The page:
A 170-million-year-old pterosaur found on the Isle of Skye off the north-west coast of Scotland had a wingspan of about 2.5 metres, making it the largest known winged reptile from the Jurassic
22 February 2022
An exceptionally well-preserved pterosaur fossil, unearthed on a Scottish island, represents the largest flying reptile ever discovered from the Jurassic Period.
With a wingspan of approximately 2.5 metres, an aerodynamic head and upper and lower teeth that criss-crossed each other like the stiff hairs on the leaf of a Venus flytrap, the new species provides evidence that pterosaurs started getting larger at a much earlier point in prehistory than previously thought.
The newly named 170-million-year-old Dearc sgiathanach was about the size of a modern albatross, says Natalia Jagielska at the University of Edinburgh, UK.
Join us for a mind-blowing festival of ideas and experiences. New Scientist Live is going hybrid, with a live in-person event in Manchester, UK, that you can also enjoy from the comfort of your own home, from 12 to 14 March 2022. Find out more.
“This is the first time in the very long history [of UK pterosaur research] that we have found a skull and the body attached, and especially representing a species and a time period that’s so poorly understood,” says Jagielska. “So it’s super, super exciting to be making history in terms of research.”
Pterosaurs evolved 230 million years ago during the Triassic Period as small, flying reptiles. But by the Cretaceous Period – when popular terrestrial dinosaurs like Tyrannosaurus rex and Triceratops roamed – pterosaurs such as Quetzalcoatlus had grown to the size of modern fighter jets with 12-metre-wide wingspans.
“In between, there is just this lack of information,” says Jagielska, referring specifically to the Middle Jurassic, around 174 million to 164 million years ago. Few pterosaur fossils from this time are left worldwide – probably because climatic conditions weren’t favourable for their preservation. Scientists had generally assumed that pterosaurs remained small at this time, with wingspans of no more than 1.8 metres, before becoming larger at the very end of the Jurassic and into the Cretaceous, she says.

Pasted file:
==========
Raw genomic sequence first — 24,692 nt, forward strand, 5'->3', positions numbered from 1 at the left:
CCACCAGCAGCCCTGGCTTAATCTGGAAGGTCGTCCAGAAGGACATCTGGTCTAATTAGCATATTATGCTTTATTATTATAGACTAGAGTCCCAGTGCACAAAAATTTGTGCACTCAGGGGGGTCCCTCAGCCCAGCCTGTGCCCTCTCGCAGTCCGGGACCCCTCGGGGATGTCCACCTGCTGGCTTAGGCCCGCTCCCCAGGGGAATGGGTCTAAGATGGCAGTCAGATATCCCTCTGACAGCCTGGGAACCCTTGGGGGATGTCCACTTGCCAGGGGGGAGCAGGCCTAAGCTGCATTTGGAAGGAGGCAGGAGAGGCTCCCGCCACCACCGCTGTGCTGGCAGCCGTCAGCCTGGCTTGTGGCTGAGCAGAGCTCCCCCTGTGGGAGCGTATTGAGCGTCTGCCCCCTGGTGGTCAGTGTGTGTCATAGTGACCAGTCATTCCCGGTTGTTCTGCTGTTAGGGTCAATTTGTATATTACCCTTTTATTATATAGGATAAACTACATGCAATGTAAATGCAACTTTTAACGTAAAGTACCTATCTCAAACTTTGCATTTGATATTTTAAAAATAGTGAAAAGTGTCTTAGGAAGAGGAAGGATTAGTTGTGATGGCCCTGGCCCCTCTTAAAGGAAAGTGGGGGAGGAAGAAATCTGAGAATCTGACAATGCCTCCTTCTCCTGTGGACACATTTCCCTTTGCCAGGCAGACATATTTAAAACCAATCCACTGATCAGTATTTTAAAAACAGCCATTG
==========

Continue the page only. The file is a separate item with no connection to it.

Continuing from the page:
D. sgiathanach suggests a rethink is in order. In 2017, Amelia Penny, now at the University of St Andrews, UK, recognised the shape of a pterosaur skull protruding from a limestone layer on a tidal platform on the Isle of Skye off the north-west coast of Scotland, UK, where she and her colleagues were looking for dinosaur footprints. Researchers then used diamond-tipped saws to cut through the limestone and extract the fossil in between tides, says Jagielska.
Close visual inspection, along with X-ray computed microtomography, revealed a remarkably well-preserved skeleton with bones “still articulated as they would have been in real life” embedded in the limestone slabs, she says.
GREGORY F FUNSTON
Jagielska and her colleagues determined that the pterosaur was a growing juvenile with yet-unfused bones in its head and back and rapid-growth bone microstructures. Despite its young age, it had longer limb bones and a longer skull – and hence a larger estimated total wingspan – than any other known Jurassic pterosaur. The largest members of the species might have measured 3.8 metres from wingtip to wingtip.
The animal had sharp upper and lower teeth that criss-crossed each other outside the mouth, which would have been ideal for catching fish, says Jagielska. Like lots of other pterosaurs, it had a short neck and a long tail. But unlike many pterosaurs, this individual didn’t seem to have any kind of head crest – although the top of the skull had been damaged by exposure to tidal waters, leaving room for doubt, she says.
The team named the species Dearc sgiathanach (pronounced jark ski-an-ach), which references its status as a winged reptile from Skye, an island that is known as An t-Eilean Sgitheanach in Scottish Gaelic.
Journal reference: Current Biology, DOI: 10.1016/j.cub.2022.01.073ll
More on these topics: